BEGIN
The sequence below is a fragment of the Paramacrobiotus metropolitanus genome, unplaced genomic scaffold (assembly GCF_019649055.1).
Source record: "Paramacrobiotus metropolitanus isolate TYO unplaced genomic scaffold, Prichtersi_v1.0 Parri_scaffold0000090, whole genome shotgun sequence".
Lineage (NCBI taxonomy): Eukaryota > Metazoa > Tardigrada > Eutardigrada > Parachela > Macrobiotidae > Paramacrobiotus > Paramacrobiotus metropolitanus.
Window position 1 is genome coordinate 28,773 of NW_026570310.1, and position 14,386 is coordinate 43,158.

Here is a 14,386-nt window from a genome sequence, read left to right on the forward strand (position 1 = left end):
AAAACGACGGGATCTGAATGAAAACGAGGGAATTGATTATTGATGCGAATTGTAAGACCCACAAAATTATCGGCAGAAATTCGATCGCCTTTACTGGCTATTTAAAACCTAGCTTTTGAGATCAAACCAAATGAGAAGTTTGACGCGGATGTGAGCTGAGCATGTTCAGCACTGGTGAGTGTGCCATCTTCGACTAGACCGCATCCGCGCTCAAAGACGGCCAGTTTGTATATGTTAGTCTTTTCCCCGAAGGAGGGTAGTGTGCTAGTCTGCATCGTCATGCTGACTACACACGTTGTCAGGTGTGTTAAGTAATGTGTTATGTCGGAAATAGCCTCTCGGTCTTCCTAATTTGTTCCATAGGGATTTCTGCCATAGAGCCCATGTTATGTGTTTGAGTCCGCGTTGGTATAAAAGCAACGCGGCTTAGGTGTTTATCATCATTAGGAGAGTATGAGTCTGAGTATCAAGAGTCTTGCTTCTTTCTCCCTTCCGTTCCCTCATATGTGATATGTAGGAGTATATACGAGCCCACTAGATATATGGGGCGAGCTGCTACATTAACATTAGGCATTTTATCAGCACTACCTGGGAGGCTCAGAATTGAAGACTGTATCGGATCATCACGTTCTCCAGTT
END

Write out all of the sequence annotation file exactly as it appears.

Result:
The sequence below is a fragment of the Paramacrobiotus metropolitanus genome, unplaced genomic scaffold (assembly GCF_019649055.1).
Source record: "Paramacrobiotus metropolitanus isolate TYO unplaced genomic scaffold, Prichtersi_v1.0 Parri_scaffold0000090, whole genome shotgun sequence".
Lineage (NCBI taxonomy): Eukaryota > Metazoa > Tardigrada > Eutardigrada > Parachela > Macrobiotidae > Paramacrobiotus > Paramacrobiotus metropolitanus.
Window position 1 is genome coordinate 28,773 of NW_026570310.1, and position 14,386 is coordinate 43,158.

Here is a 14,386-nt window from a genome sequence, read left to right on the forward strand (position 1 = left end):
AAAACGACGGGATCTGAATGAAAACGAGGGAATTGATTATTGATGCGAATTGTAAGACCCACAAAATTATCGGCAGAAATTCGATCGCCTTTACTGGCTATTTAAAACCTAGCTTTTGAGATCAAACCAAATGAGAAGTTTGACGCGGATGTGAGCTGAGCATGTTCAGCACTGGTGAGTGTGCCATCTTCGACTAGACCGCATCCGCGCTCAAAGACGGCCAGTTTGTATATGTTAGTCTTTTCCCCGAAGGAGGGTAGTGTGCTAGTCTGCATCGTCATGCTGACTACACACGTTGTCAGGTGTGTTAAGTAATGTGTTATGTCGGAAATAGCCTCTCGGTCTTCCTAATTTGTTCCATAGGGATTTCTGCCATAGAGCCCATGTTATGTGTTTGAGTCCGCGTTGGTATAAAAGCAACGCGGCTTAGGTGTTTATCATCATTAGGAGAGTATGAGTCTGAGTATCAAGAGTCTTGCTTCTTTCTCCCTTCCGTTCCCTCATATGTGATATGTAGGAGTATATACGAGCCCACTAGATATATGGGGCGAGCTGCTACATTAACATTAGGCATTTTATCAGCACTACCTGGGAGGCTCAGAATTGAAGACTGTATCGGATCATCACGTTCTCCAGTT